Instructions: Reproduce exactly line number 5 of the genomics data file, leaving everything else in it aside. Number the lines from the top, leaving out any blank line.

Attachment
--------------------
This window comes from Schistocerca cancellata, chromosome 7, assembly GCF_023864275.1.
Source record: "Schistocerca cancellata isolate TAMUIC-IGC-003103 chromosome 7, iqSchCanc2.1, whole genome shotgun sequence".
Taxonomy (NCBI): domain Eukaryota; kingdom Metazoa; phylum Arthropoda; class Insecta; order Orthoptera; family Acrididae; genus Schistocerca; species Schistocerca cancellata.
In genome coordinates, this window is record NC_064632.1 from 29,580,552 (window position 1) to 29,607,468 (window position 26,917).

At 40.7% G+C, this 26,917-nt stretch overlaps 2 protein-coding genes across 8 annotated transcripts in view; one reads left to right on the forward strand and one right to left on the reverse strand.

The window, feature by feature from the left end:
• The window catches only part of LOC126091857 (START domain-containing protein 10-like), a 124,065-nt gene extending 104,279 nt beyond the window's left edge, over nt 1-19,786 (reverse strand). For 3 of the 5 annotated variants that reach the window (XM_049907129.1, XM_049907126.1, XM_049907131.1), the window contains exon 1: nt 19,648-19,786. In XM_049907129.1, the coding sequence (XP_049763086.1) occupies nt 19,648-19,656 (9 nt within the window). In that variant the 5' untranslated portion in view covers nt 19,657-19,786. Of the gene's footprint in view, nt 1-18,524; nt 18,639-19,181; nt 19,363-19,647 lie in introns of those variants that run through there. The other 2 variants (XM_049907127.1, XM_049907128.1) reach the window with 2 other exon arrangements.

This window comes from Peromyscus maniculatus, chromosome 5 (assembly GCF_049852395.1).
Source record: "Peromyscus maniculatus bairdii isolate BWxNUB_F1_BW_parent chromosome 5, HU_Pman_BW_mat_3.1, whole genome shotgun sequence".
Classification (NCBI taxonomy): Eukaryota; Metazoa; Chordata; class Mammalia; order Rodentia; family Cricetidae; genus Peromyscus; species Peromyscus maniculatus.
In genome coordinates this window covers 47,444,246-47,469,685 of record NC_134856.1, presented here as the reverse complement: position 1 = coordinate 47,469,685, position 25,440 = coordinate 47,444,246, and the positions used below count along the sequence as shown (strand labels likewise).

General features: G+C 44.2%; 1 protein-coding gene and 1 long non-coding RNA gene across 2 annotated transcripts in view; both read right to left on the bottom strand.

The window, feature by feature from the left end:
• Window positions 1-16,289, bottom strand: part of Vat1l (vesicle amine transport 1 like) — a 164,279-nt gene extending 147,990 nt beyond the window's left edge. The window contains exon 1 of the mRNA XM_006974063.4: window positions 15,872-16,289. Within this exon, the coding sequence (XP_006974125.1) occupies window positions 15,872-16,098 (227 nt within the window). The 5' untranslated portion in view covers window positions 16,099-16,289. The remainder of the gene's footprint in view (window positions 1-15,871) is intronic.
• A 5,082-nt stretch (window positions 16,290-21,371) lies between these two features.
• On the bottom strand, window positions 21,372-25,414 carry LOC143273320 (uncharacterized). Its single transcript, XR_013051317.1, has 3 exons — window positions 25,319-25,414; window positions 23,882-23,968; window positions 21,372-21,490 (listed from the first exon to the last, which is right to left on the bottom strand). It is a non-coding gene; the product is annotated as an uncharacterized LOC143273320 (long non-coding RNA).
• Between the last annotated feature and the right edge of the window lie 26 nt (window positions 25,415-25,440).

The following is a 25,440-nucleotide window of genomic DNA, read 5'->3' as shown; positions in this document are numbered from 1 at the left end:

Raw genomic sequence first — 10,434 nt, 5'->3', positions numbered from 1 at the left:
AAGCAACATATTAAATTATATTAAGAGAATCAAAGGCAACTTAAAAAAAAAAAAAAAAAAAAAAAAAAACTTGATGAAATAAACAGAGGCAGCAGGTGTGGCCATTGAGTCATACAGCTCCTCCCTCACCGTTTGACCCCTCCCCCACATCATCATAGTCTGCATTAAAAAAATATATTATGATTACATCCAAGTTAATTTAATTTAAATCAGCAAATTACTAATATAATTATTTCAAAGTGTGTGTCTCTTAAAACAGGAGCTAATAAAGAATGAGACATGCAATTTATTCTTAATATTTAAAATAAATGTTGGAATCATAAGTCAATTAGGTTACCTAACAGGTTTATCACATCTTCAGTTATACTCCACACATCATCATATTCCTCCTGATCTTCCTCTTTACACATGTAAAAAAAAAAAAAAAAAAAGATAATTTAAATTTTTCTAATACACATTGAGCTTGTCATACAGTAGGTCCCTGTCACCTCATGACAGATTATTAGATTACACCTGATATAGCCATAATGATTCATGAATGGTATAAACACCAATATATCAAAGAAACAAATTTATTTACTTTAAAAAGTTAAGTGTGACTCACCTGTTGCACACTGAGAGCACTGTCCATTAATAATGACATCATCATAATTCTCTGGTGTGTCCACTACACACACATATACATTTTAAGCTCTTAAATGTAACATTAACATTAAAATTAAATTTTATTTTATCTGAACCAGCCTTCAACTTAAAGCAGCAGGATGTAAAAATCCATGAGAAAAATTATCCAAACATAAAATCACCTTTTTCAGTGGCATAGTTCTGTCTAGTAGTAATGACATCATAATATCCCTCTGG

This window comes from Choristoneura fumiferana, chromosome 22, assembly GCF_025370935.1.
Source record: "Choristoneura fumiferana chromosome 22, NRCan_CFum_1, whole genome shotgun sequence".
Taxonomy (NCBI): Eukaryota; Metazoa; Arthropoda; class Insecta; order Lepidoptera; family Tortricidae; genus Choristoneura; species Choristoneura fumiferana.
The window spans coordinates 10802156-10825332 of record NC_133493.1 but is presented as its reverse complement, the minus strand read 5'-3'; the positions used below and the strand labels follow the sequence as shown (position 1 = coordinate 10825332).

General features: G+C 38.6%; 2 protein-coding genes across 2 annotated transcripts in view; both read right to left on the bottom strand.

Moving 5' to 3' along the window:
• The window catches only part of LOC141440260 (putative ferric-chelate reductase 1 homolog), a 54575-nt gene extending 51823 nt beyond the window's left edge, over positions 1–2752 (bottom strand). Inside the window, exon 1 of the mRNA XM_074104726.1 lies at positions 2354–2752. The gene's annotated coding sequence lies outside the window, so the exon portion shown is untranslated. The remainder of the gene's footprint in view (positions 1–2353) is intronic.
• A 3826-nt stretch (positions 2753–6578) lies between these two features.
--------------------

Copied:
At 40.7% G+C, this 26,917-nt stretch overlaps 2 protein-coding genes across 8 annotated transcripts in view; one reads left to right on the forward strand and one right to left on the reverse strand.